Why aren’t all artworks equal? This question is difficult to answer, as traditional definitions tend to underplay the substantial unity of art, leaving the value of artworks as a subject of discourse for others to decide. But let’s consider the question from a different perspective. Are artworks equal to real objects? And what is the distinction between an artwork and a “mere real thing”? And is an artwork a work of art when it is created by a human being?

While traditional definitions take the function of an artwork as the definitive characteristic of a work of art, the more modern approach connects aesthetic value with aesthetic properties. The two approaches draw their distinction from each other, and different definitions of art incorporate different views of aesthetic judgment and aesthetic properties. It’s not clear what distinguishes one definition from the other, but they do recognize some fundamental similarities. Let’s examine these differences and explore how art can be a meaningful object for human experience.

Fine arts are used to explore a deeper understanding of life, often representing social issues and human conditions. Whether an artist uses painting, photography, or sculpture, every form of artwork is an expression of their feelings and thoughts. Although most artworks appear complicated at a glance, they all have meanings behind them. A trained eye can interpret these meanings. That’s why art history is so diverse. It’s important to understand the underlying meaning of any artwork to appreciate its full potential.

The value of an artwork depends on several factors, including its medium, the reputation of its creator, and its provenance. Paintings tend to be the highest-priced form of art, but the price of other types of artworks may vary significantly as well. Various factors also contribute to the valuation of artworks, including the artist’s background, exhibition history, and social shifts. For instance, if the artist is well-known or influential, the work will command a higher price.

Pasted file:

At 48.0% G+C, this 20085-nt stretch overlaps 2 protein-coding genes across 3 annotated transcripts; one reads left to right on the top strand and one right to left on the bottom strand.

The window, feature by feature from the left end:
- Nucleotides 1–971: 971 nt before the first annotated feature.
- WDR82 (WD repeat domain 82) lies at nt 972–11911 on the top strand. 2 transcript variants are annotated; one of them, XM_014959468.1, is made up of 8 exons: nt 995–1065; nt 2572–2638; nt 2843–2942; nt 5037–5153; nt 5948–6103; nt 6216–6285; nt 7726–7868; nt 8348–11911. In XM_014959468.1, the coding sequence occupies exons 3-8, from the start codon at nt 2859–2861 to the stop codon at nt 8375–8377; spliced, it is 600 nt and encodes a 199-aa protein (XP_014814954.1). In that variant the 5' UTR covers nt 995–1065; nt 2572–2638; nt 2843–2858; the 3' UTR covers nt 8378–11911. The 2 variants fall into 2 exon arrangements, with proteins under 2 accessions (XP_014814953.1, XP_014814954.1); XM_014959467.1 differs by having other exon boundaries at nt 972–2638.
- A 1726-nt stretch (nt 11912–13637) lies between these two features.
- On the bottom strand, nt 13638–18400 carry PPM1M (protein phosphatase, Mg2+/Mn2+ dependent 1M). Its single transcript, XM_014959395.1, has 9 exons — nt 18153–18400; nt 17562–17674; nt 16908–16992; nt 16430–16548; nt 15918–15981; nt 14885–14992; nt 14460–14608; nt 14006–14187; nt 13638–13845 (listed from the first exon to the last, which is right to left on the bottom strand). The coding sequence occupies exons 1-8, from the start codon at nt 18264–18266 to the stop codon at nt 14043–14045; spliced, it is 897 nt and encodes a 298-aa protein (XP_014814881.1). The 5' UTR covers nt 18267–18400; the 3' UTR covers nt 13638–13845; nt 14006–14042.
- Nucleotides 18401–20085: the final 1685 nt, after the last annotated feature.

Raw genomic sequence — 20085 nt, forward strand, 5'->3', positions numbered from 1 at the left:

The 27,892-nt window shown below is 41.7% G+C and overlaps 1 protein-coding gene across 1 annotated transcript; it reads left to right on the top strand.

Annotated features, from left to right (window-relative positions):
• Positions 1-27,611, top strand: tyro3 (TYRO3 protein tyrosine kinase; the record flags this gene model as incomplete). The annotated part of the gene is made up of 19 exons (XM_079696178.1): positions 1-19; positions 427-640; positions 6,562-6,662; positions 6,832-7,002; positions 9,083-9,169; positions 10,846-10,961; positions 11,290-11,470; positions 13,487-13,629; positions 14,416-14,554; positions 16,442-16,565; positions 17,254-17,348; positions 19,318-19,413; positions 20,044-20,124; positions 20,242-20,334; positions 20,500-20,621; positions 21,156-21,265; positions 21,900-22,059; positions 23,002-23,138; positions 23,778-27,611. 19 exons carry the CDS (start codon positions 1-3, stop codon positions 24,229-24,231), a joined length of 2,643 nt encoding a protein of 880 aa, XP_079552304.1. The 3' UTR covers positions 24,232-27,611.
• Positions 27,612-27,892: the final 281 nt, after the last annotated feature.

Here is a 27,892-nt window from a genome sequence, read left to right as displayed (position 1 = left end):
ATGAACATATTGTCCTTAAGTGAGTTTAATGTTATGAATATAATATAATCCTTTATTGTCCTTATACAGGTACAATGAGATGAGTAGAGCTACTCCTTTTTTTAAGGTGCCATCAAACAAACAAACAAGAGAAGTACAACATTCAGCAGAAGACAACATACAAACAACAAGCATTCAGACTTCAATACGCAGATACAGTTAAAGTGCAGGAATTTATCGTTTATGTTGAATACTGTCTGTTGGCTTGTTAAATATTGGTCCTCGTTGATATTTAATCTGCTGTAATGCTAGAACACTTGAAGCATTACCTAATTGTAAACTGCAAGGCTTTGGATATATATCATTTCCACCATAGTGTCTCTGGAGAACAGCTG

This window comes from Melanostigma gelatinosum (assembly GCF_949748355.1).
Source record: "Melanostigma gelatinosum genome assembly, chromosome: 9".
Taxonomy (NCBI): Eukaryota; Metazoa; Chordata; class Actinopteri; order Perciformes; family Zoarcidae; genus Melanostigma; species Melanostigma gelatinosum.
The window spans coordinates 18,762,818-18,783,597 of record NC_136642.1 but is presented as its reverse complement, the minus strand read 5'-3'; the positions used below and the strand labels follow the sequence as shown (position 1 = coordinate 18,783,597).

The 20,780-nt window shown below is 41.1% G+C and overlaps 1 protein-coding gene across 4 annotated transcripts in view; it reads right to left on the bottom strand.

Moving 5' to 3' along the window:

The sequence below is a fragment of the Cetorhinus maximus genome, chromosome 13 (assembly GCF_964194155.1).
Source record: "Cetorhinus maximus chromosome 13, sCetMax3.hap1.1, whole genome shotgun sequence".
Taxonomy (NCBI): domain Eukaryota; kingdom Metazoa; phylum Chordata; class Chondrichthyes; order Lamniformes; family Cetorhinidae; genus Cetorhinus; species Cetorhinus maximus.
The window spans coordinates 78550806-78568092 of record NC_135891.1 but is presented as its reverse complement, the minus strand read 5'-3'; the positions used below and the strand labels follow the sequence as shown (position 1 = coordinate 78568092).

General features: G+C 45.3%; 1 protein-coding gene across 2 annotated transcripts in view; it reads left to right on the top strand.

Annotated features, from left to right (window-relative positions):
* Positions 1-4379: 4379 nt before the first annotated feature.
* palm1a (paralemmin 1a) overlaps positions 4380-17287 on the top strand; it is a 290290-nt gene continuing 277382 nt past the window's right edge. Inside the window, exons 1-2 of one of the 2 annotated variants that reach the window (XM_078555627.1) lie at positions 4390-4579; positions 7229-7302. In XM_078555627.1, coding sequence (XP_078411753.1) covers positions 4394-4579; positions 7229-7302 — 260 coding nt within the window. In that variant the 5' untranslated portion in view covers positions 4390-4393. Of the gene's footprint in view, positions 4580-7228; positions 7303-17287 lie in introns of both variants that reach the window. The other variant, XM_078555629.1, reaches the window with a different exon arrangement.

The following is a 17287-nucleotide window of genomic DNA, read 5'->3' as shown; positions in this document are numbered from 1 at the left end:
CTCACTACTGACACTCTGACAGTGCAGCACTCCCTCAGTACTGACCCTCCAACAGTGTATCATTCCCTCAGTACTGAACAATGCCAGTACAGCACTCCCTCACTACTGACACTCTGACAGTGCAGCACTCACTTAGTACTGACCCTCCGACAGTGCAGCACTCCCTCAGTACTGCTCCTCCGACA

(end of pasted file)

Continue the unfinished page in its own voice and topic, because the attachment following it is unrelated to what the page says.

Ultimately, however, art is a product of social, institutional, and cultural forces. There are many definitions of art, and a good place to start is with an anthropocentric and bottom-up definition of the term. A work of art has a subject, style, and engages an audience. It has the capacity to express and embody all of these, which is why it’s often called art. So how does art define itself?

The idea of art is not purpose-independent, nor can it be summed up. In order to define the nature of art, we need to give it a purpose. The prevailing understanding of art in the Western world is male-centric, with almost all artists being men. These impediments, combined with the fact that women were not allowed to make art, lead to the development of a concept of genius that excludes women artists.

A more formal definition of art is formalism. Formalism focuses on analyzing objects by their form. Art is a broad range of human activities that involves visual, auditory, and performance aspects. Art expresses the author’s technical, imaginative, and emotional skills. By contrast, formalism emphasizes the aesthetic value of objects. But what does that mean for an artwork? If it’s purely aesthetic, then it is not art.